IS MBEKI’S BROTHER ALSO INVOLVED IN ARMS PROCUREMENT DEALS? statement by UDM President (23 January 2001)
We thank Martin Welz of NoseWeek Magazine for confirming that the controversial organogram has nothing to do with Heath Investigation Unit and that he personally drew it up – “as a hypothesis that could form the basis of an investigation”. (The Star Newspaper of today 23 January 2001 refers)
He further stated that, “If you are investigating a matter like this, the first question you ask yourself is: Who is the most important person in the government? The answer is Mbeki as president. Then you note his name. You then ask if he has any relatives involved in the arms industry, and you come up with his brother Moeletsi, who is involved with two companies DGJT and Paramount Logistics”.
The Diagram itself also reveals the names of four Sheikh families. The names of former Minister of Defence, J Modise and his two brothers-in-law, Lambert Moloi and Tshepo Moloi who are associated with African Defence Systems believed to be heavily involved in the R43bn arms procurement deal also appears in the organogram.
The allegations of corruption in the R43bn arms procurement deal have ruffled feathers, at very high places in government. Rumours of linkages involving companies that are expected to benefit from kickbacks in the deal implicates big names in government.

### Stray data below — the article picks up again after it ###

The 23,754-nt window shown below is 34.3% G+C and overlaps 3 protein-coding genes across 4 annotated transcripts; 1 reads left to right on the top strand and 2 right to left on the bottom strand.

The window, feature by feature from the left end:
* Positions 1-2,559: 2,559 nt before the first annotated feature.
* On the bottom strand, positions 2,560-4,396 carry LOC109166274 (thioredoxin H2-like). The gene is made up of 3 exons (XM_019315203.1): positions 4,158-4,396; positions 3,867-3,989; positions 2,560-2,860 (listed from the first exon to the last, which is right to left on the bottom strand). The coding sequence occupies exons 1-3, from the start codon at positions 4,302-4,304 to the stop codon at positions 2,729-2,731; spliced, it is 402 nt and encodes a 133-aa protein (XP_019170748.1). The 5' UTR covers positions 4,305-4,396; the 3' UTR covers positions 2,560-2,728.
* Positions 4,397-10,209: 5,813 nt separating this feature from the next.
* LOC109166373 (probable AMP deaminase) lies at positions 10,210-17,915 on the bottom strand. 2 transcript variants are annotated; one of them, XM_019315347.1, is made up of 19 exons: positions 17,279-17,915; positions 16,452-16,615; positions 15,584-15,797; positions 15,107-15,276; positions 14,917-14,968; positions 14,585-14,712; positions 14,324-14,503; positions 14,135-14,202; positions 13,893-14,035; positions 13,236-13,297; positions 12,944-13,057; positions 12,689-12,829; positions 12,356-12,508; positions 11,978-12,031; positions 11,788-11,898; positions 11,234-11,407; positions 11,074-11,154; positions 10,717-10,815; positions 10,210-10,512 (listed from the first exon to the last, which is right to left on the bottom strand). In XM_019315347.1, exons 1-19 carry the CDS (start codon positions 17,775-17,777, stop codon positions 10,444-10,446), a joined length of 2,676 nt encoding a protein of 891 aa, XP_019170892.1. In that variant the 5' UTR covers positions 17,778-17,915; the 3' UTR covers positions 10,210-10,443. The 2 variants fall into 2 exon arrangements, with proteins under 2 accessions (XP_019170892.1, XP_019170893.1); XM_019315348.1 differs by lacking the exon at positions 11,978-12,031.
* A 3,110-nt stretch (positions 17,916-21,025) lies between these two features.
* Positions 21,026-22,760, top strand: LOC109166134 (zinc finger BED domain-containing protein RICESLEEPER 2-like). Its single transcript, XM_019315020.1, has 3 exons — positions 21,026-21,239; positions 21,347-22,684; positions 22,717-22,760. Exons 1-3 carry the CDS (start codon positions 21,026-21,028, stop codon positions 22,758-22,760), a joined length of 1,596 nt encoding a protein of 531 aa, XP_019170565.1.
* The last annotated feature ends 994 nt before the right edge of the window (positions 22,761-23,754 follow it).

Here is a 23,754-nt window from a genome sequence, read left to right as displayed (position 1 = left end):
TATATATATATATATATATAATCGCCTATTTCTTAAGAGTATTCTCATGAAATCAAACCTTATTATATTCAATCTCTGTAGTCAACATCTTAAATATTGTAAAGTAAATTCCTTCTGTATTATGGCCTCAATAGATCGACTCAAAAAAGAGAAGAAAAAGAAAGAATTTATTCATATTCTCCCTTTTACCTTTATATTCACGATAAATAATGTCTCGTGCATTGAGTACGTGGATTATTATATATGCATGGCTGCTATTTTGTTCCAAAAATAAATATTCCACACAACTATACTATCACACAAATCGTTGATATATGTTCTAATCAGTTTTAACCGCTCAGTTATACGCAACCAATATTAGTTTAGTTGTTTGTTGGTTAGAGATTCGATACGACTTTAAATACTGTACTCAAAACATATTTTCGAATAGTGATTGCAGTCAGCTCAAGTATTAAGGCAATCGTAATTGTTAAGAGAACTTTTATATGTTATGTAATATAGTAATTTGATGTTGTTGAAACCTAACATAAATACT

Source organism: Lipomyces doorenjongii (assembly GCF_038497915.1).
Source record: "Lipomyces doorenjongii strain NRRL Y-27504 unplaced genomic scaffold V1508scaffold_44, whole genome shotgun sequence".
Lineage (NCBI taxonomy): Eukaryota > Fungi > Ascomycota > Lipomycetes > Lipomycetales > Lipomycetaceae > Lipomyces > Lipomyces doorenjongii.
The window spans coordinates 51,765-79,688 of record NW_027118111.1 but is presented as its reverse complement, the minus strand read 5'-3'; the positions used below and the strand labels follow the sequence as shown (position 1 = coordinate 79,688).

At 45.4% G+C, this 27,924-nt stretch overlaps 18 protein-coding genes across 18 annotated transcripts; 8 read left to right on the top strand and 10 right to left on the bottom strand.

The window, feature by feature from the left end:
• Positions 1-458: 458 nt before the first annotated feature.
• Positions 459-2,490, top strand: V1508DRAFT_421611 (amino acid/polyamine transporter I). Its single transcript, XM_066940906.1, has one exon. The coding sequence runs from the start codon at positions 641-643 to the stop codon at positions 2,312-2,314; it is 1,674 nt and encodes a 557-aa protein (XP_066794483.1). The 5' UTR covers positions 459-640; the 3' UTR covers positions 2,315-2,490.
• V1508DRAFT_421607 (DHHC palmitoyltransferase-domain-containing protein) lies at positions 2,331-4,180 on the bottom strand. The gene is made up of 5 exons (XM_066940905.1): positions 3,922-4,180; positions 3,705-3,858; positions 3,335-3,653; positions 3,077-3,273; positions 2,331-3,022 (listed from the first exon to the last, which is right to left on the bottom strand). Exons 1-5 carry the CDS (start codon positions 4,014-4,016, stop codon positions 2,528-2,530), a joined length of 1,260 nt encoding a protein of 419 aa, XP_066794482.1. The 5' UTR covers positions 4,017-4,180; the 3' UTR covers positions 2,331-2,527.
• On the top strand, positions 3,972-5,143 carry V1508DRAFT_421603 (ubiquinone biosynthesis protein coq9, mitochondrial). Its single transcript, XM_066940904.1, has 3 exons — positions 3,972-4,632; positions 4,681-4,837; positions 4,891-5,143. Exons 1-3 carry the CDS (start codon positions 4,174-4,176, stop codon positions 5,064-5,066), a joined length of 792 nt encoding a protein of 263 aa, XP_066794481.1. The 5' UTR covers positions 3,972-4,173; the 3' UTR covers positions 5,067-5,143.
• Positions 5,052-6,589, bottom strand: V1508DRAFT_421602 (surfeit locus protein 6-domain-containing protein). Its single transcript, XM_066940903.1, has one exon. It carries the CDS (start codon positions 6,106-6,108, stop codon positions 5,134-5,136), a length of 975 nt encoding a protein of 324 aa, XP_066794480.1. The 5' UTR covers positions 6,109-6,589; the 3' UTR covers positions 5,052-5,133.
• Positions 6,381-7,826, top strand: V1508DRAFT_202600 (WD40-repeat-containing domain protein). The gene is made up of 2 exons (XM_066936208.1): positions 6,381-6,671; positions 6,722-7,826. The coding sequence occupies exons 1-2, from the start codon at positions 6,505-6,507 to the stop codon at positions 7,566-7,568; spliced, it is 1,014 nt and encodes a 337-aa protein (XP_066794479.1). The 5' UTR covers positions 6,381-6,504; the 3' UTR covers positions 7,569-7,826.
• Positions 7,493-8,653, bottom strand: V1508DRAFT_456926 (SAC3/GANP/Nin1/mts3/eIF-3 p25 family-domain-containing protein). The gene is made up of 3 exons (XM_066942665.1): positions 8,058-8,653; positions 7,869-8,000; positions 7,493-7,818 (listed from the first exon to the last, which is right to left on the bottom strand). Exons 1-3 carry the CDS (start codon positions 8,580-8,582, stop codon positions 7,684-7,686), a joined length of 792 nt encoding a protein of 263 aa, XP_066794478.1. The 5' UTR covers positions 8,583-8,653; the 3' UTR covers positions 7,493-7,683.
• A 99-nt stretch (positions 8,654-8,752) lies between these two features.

This is cause for concern when the President and his Executive demonstrate so much anger and hostility at the prospect of the involvement of the Heath Unit in the probe as originally recommended by Parliament.
Mr Martin Welz, has come out with names of relatives and close associates of prominent ANC personalities including the President and his brother, who are alleged to be involved with these companies.
This in our view and in the minds of many South Africans amounts to conflict of interest where these politicians are concerned. It reinforces the suspicion that the Executive has something to hide, which explains scurrilous accusations levelled at the Heath Unit, SCOPA and the Auditor-General. The Executive and the President in particular owe it to the Republic to keep their hands off the probe, and allow unfettered investigation to go to the root of the problem.
He also owes it to himself and his administration to clear the cloud of suspicion that they are involved in great cover-up, by helping the investigation rather than hindering it.
If President Mbeki is aware that his brother is involved in one of the bidding companies, common decency obliges him to recuse himself from any decision making process where the granting of the tenders in the procurement of arms is concerned. In view of the fact that he has already excluded the Heath Unit, which alone has the powers to cancel any tainted contracts, he is under a compelling obligation to review, his earlier decision. Failure to do so can only mean that there is a conspiracy of corruption at the highest level.